Prolific British director Kevin Conner (“Motel Hell”) helmed four fantasy-adventure movies in the 1970s, three of them produced by the British production house Amicus, overseen by Americans Max J. Rosenberg and Milton Subotsky, and all four of them starring likable but unremarkable American leading man Doug McClure, whose presence was determined by US distributors James H. Nicholson and Samuel Z. Arkoff’s American International Pictures. After progressing from sound editing to the role of film editor in the sixties and early seventies, Conner’s first director gig came in 1974 with the cult Amicus horror anthology “From Beyond The Grave”, and was followed a year later by a successful adaptation of the American fantasy novelist and Tarzan of the Apes creator Edgar Rice Burroughs’ “The Land That Time Forgot”. As well as his more famous jungle-dwelling creation, Burroughs also specialised in a vast array of science fiction and Lost World-style adventure stories, highly similar in content and theme to the works of authors such as Jules Verne and Arthur Conan Doyle, but with his own peculiarly imaginative pre-WWI twist. With the British horror market rapidly dwindling by the mid-seventies, Amicus found that Burroughs’ patent mixture of prehistoric dinosaurs, florid scientific romance and intrepid action-adventure aimed at a younger audience resulted in a brief revival in its box office fortunes, and the success of “The Land That Time Forgot” led them and their American distribution partners AIP to bring Conner and McClure together for a second stab at mining similar territory, this time with AIP as co-producers, their second such partnership following on from the lacklustre “Madhouse”, which had brought Peter Cushing and AIP’s horror luminary Vincent Price together for the first time. Amicus this time turned to Burroughs’ 1914 Hollow Earth fantasy yarn “At The Earth’s Core”, the first story in his ‘Pellucidar’ series of novels, as its source. This was a period-set adventure taking place in the Victorian 'era and the tone was much less gritty and tough than the milieu of “The Land that Time Forgot” – a fact which allowed the two production houses to exploit the classic British Gothic vibe by drafting in Peter Cushing to take the role of doddery British inventor and Geological expert Dr. Abner Perry to play opposite McClure’s dashing bourgeois hero David Innes, the rich financier who backs Perry’s gigantic high-calibration drilling machine project -- christened the Iron Mole – a device which can bore through solid rock at seven feet per minute. Innes sets out with Dr Perry at the start of the film on a test run with intent only to drill through a Welsh cliff face while a brass marching band commemorate the event, parading past a small crowd of excitable Victorian spectators against a studio back projection of the gleaming model machine.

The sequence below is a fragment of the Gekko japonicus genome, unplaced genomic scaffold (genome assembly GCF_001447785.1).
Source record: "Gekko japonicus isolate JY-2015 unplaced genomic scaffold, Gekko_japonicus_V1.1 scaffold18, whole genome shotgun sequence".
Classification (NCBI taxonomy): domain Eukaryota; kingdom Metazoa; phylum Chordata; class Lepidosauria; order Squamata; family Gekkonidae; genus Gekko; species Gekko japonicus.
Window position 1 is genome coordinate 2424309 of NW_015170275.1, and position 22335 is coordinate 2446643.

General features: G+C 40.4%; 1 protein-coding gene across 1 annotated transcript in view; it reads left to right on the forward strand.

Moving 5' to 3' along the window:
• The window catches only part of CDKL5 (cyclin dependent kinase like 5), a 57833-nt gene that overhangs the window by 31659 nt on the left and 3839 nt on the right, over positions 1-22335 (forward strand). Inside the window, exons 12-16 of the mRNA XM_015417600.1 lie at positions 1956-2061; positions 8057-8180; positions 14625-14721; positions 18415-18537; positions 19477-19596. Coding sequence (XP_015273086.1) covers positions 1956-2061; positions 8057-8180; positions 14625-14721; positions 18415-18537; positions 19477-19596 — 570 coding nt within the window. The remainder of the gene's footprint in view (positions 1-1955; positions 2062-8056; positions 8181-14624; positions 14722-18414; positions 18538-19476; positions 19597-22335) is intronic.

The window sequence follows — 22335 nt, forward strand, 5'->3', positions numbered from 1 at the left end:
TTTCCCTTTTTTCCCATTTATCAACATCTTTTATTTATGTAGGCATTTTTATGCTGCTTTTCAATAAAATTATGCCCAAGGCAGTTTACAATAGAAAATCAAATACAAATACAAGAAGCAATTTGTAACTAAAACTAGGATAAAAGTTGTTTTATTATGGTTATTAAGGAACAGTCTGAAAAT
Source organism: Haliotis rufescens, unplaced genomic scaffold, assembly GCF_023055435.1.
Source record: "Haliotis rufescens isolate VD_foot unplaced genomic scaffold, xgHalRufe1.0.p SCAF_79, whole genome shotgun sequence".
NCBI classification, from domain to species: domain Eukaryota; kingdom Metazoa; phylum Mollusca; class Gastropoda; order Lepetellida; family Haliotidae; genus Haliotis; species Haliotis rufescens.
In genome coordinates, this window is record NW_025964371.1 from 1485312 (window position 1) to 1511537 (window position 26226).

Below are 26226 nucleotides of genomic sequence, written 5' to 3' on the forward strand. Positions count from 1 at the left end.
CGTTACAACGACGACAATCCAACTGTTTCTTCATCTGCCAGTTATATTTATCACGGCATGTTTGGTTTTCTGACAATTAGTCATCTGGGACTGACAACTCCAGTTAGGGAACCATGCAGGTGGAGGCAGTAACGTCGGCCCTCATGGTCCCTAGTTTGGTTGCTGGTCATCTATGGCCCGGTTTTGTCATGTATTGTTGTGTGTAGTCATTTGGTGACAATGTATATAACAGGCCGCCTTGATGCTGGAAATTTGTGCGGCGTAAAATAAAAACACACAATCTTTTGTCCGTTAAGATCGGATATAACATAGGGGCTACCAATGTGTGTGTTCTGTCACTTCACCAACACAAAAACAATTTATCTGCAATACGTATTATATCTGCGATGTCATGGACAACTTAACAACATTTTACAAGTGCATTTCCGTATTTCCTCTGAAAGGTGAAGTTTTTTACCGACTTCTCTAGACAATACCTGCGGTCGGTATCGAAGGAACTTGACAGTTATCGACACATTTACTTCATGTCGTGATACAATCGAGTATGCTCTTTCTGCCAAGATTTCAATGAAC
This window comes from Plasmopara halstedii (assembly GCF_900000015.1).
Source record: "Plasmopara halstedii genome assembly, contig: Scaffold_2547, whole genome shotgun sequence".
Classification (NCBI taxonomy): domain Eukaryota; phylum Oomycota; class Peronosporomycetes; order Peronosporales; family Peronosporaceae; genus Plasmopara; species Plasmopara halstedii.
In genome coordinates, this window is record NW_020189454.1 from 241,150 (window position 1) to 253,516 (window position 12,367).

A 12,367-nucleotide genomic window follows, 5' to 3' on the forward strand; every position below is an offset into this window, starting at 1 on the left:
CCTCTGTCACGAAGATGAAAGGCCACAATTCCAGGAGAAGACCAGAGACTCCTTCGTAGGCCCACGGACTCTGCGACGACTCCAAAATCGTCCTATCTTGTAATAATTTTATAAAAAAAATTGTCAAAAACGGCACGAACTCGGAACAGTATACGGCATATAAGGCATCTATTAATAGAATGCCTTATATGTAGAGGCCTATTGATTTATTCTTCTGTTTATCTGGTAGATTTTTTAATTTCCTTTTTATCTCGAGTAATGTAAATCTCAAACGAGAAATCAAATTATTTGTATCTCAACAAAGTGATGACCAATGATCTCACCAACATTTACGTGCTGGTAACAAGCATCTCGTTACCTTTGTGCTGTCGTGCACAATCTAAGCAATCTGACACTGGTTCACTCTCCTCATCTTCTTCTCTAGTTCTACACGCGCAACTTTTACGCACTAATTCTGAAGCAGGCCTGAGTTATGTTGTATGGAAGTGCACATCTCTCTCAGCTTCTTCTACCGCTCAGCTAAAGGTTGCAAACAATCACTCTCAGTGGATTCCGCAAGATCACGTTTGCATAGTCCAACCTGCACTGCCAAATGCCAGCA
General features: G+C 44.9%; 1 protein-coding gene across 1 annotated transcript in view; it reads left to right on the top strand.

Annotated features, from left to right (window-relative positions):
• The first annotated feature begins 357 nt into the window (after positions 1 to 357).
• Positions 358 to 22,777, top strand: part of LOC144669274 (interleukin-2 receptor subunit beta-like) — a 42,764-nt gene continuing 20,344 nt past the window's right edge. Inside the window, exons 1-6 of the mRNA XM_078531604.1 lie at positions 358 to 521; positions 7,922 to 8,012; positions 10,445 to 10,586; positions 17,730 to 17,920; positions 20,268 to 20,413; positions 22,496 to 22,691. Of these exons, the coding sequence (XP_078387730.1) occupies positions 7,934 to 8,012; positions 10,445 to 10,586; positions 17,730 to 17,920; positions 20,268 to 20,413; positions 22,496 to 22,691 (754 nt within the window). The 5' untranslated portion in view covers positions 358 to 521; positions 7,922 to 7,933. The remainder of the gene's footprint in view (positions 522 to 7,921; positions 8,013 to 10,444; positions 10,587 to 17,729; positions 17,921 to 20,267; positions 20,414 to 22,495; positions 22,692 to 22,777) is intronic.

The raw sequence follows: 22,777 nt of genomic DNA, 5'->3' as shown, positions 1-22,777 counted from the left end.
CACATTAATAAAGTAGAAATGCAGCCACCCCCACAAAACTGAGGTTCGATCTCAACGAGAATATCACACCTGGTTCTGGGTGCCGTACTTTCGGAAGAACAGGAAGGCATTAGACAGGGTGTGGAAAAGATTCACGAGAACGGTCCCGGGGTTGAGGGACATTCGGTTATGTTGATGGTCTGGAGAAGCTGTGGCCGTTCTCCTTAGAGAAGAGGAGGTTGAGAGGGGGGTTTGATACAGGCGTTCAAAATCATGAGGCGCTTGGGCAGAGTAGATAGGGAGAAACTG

For despite the combined resources of AIP and Amicus coming together here, this is patently a very low budget affair with limited resources at its disposal, shot entirely on the soundstages at Pinewood Studios with the aid of copious back projection and rubbery jungle set props; most of the monsters which appear end up being men dressed up and lumbering about in cumbersome suits, a la the original Godzilla -- yet the (now) primitive special effects (capably rendered by Ian Wingrove, who went on to take credits on “Return of the Jedi”, “Sleepy Hollow” and the recent “The Wolfman”, among many other well-known projects) combined with a guileless approach to what is some undeniably charmingly old-fashioned adventure storytelling, makes for a nostalgic viewing experience that recalls old Saturday morning children’s serials of yesteryear.
Dr Perry and Innes’ journey begins when their drilling machine gets stuck in a vertical position and bores straight down through the Earth’s geological layers and discovers a lost Mesozoic jungle world underneath the mantle, with giant-sized vegetation and a luminous, glowing pink magma sky (‘this can’t be the Rhonda valley?’ muses Cushing’s befuddled Victorian professor). The descent through the Earth’s various layers is economically but effectively achieved; viewed entirely from inside Dr Perry’s impeccably Victorian ‘steam punk’ control room, which is all polished brass pressure gauge and dial technology surrounded by mahogany panelling, the whole process is represented simply by changes in lighting and frequent cutaways to a little chart on a control panel indicating which section of the Earth’s inner core the screw-tipped craft has reached thus far. The journey becomes rather an uncontrolled and bumpy ride which takes the travellers through an underground lake and out into a lost world full of outlandish prehistoric monsters. A giant flightless bird pursues them through the weird jungle and Innes gets stuck in the usual pit of quicksand, which can always be relied upon to make an appearance in such adventures; finally, the adventuring duo find themselves taken prisoner by a race of whip-wielding slave owners called Sagoths, who have pig-like snouts and samurai-style clothing and hair.